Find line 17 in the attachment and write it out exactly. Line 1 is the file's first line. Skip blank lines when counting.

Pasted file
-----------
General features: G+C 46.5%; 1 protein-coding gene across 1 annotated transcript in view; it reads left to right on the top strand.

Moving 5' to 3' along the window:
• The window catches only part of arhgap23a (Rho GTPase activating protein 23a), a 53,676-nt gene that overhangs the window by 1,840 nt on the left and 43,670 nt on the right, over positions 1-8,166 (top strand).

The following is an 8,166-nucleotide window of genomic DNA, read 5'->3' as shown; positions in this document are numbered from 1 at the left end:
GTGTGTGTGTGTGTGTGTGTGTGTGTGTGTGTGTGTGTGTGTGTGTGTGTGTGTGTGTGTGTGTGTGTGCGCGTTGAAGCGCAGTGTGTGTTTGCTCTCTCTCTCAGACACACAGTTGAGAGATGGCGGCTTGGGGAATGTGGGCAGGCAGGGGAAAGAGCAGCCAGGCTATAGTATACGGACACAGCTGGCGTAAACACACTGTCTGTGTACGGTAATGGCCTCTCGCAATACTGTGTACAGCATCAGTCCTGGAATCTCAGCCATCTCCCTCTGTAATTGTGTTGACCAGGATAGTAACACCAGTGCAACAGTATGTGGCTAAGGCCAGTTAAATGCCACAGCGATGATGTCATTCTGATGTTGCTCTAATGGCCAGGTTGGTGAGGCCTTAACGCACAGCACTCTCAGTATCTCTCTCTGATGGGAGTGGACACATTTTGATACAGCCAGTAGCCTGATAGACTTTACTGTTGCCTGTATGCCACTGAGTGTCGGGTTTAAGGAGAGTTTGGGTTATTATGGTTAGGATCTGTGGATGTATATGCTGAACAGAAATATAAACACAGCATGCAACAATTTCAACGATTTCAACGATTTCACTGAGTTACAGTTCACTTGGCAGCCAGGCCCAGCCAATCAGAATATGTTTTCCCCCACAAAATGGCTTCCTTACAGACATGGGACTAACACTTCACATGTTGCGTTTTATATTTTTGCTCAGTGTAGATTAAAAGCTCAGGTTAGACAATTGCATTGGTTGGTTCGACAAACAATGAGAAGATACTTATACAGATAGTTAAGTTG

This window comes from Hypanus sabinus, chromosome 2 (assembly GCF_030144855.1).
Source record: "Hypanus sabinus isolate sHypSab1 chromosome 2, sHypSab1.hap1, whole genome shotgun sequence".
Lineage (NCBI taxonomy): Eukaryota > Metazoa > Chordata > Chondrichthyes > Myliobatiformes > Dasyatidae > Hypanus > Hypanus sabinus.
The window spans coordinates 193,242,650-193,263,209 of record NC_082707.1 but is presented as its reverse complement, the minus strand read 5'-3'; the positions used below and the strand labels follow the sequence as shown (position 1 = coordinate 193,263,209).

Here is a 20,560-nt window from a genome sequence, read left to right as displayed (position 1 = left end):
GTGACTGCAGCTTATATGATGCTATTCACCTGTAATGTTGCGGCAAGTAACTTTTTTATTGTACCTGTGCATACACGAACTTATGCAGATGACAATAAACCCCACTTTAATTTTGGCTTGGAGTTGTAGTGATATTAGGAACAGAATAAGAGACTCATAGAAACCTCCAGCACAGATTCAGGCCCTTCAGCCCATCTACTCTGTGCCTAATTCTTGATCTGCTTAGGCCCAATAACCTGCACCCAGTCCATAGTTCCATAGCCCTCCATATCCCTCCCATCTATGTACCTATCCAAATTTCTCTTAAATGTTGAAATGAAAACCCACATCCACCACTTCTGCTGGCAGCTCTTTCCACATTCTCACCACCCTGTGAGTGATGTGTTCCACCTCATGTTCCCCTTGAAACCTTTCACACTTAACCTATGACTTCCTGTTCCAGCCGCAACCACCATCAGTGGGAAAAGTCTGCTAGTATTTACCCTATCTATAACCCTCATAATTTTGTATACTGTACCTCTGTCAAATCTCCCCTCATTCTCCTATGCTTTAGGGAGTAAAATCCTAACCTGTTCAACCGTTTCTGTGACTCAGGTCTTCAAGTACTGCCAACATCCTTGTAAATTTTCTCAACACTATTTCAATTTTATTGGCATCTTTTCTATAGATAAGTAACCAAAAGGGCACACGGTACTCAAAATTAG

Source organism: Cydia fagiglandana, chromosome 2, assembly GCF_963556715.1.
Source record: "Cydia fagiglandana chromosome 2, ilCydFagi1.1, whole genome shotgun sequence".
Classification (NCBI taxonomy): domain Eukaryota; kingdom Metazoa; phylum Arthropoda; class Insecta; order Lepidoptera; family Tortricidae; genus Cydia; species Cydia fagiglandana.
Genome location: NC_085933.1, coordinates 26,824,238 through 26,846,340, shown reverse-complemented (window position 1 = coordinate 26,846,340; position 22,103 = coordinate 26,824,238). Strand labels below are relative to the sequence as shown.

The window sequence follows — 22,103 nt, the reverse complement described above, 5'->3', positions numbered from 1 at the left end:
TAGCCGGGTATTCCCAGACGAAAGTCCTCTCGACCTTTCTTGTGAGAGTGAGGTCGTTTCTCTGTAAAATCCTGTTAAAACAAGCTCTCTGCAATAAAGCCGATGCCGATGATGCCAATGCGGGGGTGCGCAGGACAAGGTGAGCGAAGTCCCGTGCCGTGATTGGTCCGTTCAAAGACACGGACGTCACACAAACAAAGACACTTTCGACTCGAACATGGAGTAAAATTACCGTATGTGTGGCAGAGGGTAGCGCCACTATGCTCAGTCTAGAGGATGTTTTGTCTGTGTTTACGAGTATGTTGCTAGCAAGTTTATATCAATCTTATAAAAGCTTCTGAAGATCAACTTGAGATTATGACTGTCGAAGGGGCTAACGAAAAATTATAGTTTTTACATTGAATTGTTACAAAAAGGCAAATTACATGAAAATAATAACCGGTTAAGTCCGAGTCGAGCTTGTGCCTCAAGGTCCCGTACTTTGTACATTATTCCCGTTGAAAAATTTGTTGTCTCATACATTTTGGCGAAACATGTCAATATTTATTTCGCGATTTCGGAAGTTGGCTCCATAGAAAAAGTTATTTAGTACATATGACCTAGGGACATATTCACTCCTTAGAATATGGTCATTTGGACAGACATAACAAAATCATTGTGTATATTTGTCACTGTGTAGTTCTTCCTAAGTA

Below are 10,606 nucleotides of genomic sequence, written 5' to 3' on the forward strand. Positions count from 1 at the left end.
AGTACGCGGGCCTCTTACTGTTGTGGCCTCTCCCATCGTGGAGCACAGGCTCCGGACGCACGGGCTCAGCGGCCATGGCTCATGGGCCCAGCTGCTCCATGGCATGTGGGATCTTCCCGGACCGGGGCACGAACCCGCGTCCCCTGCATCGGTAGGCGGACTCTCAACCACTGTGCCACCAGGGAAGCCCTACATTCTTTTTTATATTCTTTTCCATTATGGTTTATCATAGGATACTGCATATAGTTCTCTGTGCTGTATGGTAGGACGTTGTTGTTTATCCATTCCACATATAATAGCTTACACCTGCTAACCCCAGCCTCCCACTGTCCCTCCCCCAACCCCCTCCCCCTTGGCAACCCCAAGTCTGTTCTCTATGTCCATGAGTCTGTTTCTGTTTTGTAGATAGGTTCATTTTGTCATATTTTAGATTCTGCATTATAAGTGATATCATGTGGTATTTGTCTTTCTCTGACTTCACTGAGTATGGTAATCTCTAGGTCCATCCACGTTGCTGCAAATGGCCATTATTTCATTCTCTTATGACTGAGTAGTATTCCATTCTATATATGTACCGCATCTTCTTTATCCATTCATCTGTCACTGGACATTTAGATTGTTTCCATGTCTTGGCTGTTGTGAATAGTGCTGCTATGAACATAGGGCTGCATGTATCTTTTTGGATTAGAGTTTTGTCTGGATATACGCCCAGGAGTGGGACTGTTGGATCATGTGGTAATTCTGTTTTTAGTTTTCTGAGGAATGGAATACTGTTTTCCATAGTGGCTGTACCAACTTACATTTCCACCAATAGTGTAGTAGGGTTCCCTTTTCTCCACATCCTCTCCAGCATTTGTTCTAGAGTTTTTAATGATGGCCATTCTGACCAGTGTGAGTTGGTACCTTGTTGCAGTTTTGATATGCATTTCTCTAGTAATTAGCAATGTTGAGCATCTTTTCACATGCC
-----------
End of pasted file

TAGCCGGGTATTCCCAGACGAAAGTCCTCTCGACCTTTCTTGTGAGAGTGAGGTCGTTTCTCTGTAAAATCCTGTTAAAACAAGCTCTCTGCAATAAAGCCGATGCCGATGATGCCAATGCGGGGGTGCGCAGGACAAGGTGAGCGAAGTCCCGTGCCGTGATTGGTCCGTTCAAAGACACGGACGTCACACAAACAAAGACACTTTCGACTCGAACATGGAGTAAAATTACCGTATGTGTGGCAGAGGGTAGCGCCACTATGCTCAGTCTAGAGGATGTTTTGTCTGTGTTTACGAGTATGTTGCTAGCAAGTTTATATCAATCTTATAAAAGCTTCTGAAGATCAACTTGAGATTATGACTGTCGAAGGGGCTAACGAAAAATTATAGTTTTTACATTGAATTGTTACAAAAAGGCAAATTACATGAAAATAATAACCGGTTAAGTCCGAGTCGAGCTTGTGCCTCAAGGTCCCGTACTTTGTACATTATTCCCGTTGAAAAATTTGTTGTCTCATACATTTTGGCGAAACATGTCAATATTTATTTCGCGATTTCGGAAGTTGGCTCCATAGAAAAAGTTATTTAGTACATATGACCTAGGGACATATTCACTCCTTAGAATATGGTCATTTGGACAGACATAACAAAATCATTGTGTATATTTGTCACTGTGTAGTTCTTCCTAAGTA